Drunk driving charges are something that can ruin the winter holiday season. The alcohol served at holiday parties is something that some people choose to avoid completely if they have to drive home. Other people might choose to consume some alcohol while they are at the party. If the ones who drink alcohol end up having to drive home, there might be legal troubles looming on the horizon.
Why is alcohol consumption dangerous for those who will drive?
Alcohol has effects on various functions and reactions that are necessary to drive. The ability to track a moving target begins to decline with a blood alcohol concentration as low as .02 percent. That effect increases as the BAC increases. A BAC of .05 percent is associated with reduced responses when emergency situations occur while driving, reduced coordination and difficulty steering.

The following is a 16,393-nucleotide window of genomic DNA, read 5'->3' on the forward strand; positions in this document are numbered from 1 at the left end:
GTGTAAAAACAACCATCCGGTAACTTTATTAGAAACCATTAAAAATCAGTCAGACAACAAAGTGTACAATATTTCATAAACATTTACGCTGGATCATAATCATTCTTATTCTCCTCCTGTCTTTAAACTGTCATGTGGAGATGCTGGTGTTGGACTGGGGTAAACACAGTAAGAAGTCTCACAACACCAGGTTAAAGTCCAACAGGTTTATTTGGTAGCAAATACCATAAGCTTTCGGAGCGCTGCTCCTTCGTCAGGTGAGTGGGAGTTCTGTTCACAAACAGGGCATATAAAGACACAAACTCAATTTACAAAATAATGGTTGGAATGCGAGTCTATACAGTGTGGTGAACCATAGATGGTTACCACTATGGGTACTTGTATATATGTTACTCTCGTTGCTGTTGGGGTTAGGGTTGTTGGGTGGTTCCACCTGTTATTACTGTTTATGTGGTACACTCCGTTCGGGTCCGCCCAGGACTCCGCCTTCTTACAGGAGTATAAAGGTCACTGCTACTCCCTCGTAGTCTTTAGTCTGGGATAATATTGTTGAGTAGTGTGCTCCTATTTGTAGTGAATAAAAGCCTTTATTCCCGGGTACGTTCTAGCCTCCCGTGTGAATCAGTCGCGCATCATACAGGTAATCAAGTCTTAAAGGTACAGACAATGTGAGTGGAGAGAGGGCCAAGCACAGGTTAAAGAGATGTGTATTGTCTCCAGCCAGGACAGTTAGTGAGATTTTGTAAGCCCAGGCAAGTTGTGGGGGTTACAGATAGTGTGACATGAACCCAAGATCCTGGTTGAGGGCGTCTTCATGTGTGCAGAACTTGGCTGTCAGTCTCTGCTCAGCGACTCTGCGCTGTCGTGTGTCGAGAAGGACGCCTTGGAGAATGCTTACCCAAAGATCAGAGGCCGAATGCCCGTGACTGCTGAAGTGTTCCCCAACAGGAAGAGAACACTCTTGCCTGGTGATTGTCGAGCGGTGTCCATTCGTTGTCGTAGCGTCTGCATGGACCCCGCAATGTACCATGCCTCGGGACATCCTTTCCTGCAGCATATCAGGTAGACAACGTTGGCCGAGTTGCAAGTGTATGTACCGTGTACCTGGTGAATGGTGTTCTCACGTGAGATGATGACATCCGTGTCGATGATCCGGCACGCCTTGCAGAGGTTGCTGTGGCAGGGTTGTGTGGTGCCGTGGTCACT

Why is .08 percent the limit for driving?
By the time the BAC reaches .08 percent, a person has all of the effects previously noted plus difficulty controlling speed, trouble with perception, difficulty concentrating and short-term memory loss. Those all combine to create a potentially deadly combination for drivers. The slight increase to .10 BAC is associated with a reduction in the ability to brake and maintain lane control. Driving difficulties increase greatly by the time a person reaches a BAC of .15 percent.
Anyone who is accused of drinking and driving this holiday season should understand his or her right to present a defense against the charges. Understanding the charges and learning about the possible defense options can help defendants to make choices about how they will proceed with a defense.
Source: Mothers Against Drunk Driving, “Understanding .08,” accessed Nov. 10, 2015
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